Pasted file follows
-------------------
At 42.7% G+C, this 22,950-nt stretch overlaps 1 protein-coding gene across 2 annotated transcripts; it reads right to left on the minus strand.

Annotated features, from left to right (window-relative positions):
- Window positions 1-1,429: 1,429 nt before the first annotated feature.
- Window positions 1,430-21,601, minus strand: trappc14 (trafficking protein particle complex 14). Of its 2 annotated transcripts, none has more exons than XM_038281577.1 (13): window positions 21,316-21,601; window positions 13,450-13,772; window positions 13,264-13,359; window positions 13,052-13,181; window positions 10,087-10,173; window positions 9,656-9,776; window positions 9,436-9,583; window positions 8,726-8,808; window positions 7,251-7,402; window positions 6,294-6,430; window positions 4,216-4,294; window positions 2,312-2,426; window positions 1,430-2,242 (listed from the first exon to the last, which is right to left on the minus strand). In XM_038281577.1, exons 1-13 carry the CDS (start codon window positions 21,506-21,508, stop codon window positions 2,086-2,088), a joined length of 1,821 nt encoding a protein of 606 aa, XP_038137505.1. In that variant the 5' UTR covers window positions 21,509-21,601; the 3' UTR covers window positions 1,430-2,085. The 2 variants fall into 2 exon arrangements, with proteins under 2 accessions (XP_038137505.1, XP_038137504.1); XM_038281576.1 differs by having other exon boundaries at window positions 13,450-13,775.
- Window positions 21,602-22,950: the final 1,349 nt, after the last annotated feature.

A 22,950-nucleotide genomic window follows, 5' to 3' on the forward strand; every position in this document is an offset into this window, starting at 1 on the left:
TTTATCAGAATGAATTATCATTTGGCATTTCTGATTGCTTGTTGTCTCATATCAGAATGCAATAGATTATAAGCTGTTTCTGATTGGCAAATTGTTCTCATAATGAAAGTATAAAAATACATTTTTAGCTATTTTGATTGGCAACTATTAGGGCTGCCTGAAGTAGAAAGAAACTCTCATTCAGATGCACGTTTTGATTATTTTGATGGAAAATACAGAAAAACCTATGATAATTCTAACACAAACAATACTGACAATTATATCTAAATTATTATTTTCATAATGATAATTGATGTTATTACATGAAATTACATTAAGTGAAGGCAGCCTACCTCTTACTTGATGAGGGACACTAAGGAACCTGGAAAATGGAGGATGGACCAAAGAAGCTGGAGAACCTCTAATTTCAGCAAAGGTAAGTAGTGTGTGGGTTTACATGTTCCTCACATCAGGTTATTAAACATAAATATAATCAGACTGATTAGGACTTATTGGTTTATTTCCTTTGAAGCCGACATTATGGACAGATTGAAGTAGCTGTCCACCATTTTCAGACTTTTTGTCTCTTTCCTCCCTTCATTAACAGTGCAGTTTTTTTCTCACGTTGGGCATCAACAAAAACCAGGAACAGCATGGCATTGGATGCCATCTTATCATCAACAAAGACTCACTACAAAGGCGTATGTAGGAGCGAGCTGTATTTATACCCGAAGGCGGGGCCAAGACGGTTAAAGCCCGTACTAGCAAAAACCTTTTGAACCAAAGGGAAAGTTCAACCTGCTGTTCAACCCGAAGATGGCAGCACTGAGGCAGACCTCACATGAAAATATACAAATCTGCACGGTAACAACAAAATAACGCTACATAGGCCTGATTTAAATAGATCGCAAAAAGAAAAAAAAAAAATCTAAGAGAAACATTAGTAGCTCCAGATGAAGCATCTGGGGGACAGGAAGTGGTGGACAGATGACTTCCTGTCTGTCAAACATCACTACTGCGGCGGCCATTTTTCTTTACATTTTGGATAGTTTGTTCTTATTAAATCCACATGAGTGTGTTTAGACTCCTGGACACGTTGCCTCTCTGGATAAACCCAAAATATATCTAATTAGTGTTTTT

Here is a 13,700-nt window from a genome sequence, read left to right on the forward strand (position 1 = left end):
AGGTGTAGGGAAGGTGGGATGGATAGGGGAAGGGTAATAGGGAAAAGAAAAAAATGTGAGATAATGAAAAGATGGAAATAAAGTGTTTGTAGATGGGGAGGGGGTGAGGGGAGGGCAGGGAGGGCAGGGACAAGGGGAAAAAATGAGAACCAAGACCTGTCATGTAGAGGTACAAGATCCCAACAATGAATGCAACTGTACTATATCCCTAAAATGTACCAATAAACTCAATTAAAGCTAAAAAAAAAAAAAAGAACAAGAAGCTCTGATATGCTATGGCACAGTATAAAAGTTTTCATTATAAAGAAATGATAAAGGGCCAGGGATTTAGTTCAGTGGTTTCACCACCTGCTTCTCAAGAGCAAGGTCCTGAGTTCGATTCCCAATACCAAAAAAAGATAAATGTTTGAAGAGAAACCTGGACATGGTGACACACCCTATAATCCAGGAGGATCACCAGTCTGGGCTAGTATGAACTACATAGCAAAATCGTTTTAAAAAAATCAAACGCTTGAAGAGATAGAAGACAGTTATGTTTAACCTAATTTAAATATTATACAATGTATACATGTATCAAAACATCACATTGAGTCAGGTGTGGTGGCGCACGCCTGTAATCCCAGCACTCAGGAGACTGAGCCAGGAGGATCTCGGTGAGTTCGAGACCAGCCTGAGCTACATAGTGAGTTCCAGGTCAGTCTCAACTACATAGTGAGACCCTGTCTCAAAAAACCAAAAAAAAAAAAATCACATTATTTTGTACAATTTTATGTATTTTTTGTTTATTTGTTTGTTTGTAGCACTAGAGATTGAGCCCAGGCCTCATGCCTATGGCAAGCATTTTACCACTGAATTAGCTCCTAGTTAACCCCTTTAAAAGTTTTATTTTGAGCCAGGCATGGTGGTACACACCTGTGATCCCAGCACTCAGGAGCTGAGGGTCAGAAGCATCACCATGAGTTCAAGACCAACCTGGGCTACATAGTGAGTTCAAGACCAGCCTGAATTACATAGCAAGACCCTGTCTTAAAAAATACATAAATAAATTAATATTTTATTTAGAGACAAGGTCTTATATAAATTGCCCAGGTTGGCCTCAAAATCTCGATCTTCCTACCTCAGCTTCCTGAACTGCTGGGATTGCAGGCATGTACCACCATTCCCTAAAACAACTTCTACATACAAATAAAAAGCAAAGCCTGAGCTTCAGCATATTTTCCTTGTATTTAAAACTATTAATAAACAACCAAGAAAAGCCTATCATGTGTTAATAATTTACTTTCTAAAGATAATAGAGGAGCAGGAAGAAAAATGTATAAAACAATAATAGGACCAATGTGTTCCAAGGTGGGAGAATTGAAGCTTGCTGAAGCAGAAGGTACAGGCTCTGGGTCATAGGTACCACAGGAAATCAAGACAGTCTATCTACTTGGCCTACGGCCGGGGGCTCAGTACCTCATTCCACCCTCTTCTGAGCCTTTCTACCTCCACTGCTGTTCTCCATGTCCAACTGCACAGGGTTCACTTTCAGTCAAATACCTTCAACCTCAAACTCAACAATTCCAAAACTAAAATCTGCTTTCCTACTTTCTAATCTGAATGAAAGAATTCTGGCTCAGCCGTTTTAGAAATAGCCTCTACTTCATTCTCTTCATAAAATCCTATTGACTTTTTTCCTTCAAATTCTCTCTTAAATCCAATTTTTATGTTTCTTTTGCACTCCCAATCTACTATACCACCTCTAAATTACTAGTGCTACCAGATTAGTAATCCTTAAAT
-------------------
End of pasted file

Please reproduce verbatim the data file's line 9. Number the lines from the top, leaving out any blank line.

AGGTGTAGGGAAGGTGGGATGGATAGGGGAAGGGTAATAGGGAAAAGAAAAAAATGTGAGATAATGAAAAGATGGAAATAAAGTGTTTGTAGATGGGGAGGGGGTGAGGGGAGGGCAGGGAGGGCAGGGACAAGGGGAAAAAATGAGAACCAAGACCTGTCATGTAGAGGTACAAGATCCCAACAATGAATGCAACTGTACTATATCCCTAAAATGTACCAATAAACTCAATTAAAGCTAAAAAAAAAAAAAAGAACAAGAAGCTCTGATATGCTATGGCACAGTATAAAAGTTTTCATTATAAAGAAATGATAAAGGGCCAGGGATTTAGTTCAGTGGTTTCACCACCTGCTTCTCAAGAGCAAGGTCCTGAGTTCGATTCCCAATACCAAAAAAAGATAAATGTTTGAAGAGAAACCTGGACATGGTGACACACCCTATAATCCAGGAGGATCACCAGTCTGGGCTAGTATGAACTACATAGCAAAATCGTTTTAAAAAAATCAAACGCTTGAAGAGATAGAAGACAGTTATGTTTAACCTAATTTAAATATTATACAATGTATACATGTATCAAAACATCACATTGAGTCAGGTGTGGTGGCGCACGCCTGTAATCCCAGCACTCAGGAGACTGAGCCAGGAGGATCTCGGTGAGTTCGAGACCAGCCTGAGCTACATAGTGAGTTCCAGGTCAGTCTCAACTACATAGTGAGACCCTGTCTCAAAAAACCAAAAAAAAAAAAATCACATTATTTTGTACAATTTTATGTATTTTTTGTTTATTTGTTTGTTTGTAGCACTAGAGATTGAGCCCAGGCCTCATGCCTATGGCAAGCATTTTACCACTGAATTAGCTCCTAGTTAACCCCTTTAAAAGTTTTATTTTGAGCCAGGCATGGTGGTACACACCTGTGATCCCAGCACTCAGGAGCTGAGGGTCAGAAGCATCACCATGAGTTCAAGACCAACCTGGGCTACATAGTGAGTTCAAGACCAGCCTGAATTACATAGCAAGACCCTGTCTTAAAAAATACATAAATAAATTAATATTTTATTTAGAGACAAGGTCTTATATAAATTGCCCAGGTTGGCCTCAAAATCTCGATCTTCCTACCTCAGCTTCCTGAACTGCTGGGATTGCAGGCATGTACCACCATTCCCTAAAACAACTTCTACATACAAATAAAAAGCAAAGCCTGAGCTTCAGCATATTTTCCTTGTATTTAAAACTATTAATAAACAACCAAGAAAAGCCTATCATGTGTTAATAATTTACTTTCTAAAGATAATAGAGGAGCAGGAAGAAAAATGTATAAAACAATAATAGGACCAATGTGTTCCAAGGTGGGAGAATTGAAGCTTGCTGAAGCAGAAGGTACAGGCTCTGGGTCATAGGTACCACAGGAAATCAAGACAGTCTATCTACTTGGCCTACGGCCGGGGGCTCAGTACCTCATTCCACCCTCTTCTGAGCCTTTCTACCTCCACTGCTGTTCTCCATGTCCAACTGCACAGGGTTCACTTTCAGTCAAATACCTTCAACCTCAAACTCAACAATTCCAAAACTAAAATCTGCTTTCCTACTTTCTAATCTGAATGAAAGAATTCTGGCTCAGCCGTTTTAGAAATAGCCTCTACTTCATTCTCTTCATAAAATCCTATTGACTTTTTTCCTTCAAATTCTCTCTTAAATCCAATTTTTATGTTTCTTTTGCACTCCCAATCTACTATACCACCTCTAAATTACTAGTGCTACCAGATTAGTAATCCTTAAAT